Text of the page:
By Jonathan Krim
Washington Post Staff Writer
June 1, 2005
The FBI is investigating the theft of a laptop computer containing
travel account information for as many as 80,000 Justice Department
employees, but it is unclear how much personal data are at risk of
falling into the wrong hands.
Authorities think the computer was stolen between May 7 and May 9 from
Omega World Travel of Fairfax, which is one of the largest travel
companies in the Washington area and does extensive business with
Justice Department spokeswoman Gina Talamona said the data included
names and account numbers from travel account credit cards issued to
government employees by J.P Morgan Chase & Co. and its subsidiary Bank
She said the information did not include Social Security numbers or
home addresses that often are used by identity thieves to establish
credit or to purchase goods in other people's names.
In addition, she said the account information was protected by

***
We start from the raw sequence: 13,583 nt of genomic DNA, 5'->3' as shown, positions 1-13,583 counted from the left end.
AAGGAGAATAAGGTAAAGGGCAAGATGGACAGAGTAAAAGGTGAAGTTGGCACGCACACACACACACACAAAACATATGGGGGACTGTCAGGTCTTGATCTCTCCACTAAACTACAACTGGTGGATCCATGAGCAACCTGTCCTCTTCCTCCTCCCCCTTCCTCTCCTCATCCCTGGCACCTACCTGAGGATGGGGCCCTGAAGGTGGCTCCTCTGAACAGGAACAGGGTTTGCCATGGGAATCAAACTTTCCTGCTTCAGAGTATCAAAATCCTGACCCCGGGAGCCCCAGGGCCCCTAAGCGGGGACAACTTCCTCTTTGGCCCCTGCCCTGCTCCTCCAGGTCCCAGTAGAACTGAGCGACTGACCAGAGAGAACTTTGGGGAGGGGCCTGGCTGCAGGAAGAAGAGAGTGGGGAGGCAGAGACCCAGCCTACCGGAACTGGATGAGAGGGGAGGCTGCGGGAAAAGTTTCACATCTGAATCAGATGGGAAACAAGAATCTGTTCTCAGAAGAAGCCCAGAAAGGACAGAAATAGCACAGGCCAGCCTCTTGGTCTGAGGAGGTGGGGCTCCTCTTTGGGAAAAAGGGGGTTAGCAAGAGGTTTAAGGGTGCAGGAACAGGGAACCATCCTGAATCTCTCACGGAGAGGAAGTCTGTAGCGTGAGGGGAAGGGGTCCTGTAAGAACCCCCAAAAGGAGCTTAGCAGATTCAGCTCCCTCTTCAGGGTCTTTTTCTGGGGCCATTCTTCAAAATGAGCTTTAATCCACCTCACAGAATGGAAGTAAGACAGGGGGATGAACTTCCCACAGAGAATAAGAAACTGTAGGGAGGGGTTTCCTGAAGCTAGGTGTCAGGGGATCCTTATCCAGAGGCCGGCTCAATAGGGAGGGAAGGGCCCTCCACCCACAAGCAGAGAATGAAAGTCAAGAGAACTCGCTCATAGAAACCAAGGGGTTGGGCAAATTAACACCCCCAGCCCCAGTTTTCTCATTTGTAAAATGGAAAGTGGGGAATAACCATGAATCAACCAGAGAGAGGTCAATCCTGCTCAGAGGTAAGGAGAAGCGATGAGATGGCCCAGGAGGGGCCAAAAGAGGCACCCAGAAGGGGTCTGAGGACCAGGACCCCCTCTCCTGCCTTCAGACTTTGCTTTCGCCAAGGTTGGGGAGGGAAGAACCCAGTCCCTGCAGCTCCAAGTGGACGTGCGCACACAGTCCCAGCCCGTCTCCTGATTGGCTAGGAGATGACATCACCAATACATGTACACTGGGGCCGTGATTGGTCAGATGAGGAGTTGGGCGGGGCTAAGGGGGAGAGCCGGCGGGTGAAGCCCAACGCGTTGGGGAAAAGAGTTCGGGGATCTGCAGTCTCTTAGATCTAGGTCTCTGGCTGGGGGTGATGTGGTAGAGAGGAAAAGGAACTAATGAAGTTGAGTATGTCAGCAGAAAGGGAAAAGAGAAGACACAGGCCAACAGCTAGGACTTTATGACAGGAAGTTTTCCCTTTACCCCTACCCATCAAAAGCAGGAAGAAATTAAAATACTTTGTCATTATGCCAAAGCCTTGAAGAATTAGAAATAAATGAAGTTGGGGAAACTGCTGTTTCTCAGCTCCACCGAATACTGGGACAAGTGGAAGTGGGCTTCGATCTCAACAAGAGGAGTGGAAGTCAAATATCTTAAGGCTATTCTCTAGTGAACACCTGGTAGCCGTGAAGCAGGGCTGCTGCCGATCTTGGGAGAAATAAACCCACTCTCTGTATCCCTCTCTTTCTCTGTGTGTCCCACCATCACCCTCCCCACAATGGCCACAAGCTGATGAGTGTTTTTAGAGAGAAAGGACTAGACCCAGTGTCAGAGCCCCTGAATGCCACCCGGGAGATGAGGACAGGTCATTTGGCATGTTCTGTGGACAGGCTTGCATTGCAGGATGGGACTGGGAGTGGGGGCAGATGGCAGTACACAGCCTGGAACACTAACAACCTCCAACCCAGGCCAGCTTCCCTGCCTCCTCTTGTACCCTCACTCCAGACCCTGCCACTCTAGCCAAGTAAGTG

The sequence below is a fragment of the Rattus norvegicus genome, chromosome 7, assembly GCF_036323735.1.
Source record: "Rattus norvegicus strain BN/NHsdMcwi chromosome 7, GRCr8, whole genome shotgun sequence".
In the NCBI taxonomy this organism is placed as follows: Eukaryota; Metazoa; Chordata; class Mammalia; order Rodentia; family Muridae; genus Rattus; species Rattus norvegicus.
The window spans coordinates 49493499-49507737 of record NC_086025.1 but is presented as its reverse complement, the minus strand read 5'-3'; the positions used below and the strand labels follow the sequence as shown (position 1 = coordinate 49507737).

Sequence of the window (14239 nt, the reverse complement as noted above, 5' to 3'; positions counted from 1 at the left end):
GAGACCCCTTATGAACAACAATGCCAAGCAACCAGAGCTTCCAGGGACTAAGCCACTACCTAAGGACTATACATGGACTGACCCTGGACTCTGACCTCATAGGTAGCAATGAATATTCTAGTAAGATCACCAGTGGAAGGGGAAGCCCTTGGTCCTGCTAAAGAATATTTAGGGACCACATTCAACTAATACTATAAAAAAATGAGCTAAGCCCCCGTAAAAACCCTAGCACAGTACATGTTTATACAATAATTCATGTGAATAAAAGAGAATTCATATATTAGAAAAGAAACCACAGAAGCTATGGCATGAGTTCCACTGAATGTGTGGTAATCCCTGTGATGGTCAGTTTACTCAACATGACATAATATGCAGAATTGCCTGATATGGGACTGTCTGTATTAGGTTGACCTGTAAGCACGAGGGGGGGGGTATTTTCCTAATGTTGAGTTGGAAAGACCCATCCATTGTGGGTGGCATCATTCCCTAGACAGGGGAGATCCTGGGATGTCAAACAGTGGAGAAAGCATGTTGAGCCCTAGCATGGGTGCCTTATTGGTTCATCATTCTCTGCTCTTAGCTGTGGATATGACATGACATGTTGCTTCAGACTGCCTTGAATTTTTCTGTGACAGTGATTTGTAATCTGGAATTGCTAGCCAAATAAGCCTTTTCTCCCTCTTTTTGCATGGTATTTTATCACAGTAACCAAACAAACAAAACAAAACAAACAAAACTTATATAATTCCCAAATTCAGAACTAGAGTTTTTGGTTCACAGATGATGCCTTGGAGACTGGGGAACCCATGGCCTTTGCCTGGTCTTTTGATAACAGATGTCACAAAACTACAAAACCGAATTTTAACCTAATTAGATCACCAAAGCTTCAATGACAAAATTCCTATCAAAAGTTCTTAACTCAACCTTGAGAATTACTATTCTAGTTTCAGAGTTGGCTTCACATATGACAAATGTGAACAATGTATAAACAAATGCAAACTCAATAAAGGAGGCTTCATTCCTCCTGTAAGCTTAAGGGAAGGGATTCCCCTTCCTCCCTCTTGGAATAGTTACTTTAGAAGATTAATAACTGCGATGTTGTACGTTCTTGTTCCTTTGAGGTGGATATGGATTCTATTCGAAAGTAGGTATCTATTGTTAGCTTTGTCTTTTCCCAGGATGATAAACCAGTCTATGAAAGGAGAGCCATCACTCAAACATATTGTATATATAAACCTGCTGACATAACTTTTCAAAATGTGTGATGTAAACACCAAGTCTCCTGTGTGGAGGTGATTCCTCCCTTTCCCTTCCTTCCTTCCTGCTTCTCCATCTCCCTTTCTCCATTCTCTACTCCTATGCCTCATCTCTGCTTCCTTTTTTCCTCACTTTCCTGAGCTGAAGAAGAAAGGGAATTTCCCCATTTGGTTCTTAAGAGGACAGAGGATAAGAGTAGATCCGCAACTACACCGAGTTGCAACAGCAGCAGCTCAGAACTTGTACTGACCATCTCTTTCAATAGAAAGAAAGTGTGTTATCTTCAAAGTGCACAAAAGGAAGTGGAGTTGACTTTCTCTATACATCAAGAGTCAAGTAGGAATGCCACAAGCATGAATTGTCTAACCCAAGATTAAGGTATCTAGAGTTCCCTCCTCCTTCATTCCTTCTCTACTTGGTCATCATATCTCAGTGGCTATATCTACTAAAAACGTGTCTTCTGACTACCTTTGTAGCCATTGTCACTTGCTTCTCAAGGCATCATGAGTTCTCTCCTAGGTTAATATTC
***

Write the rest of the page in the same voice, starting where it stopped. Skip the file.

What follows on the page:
passwords, although sophisticated hackers often can break into stored
Omega World Travel officials declined to comment on how the laptop was
stolen or other elements of the case, as did the FBI, which is
The theft is one of a spate of incidents over the past several months
that have resulted in sensitive data on millions of U.S. consumers
being stolen or exposed.
In December, Bank of America Corp. lost computer tapes containing
records on 1.2 million federal workers, including several U.S.
Talamona said that no Justice Department worker has reported
suspicious activity on his or her financial accounts since the
The banks issuing the travel cards have placed alerts on the workers'
accounts, Talamona said.
She added that Omega World Travel has agreed to several changes to its
security practices, including beefing up physical security at its
offices, conducting a computer security review and ensuring that the
stolen computer cannot be reconnected to the firm's network.
The travel cards have not been canceled, Talamona said.
=A9 2005 The Washington Post Company
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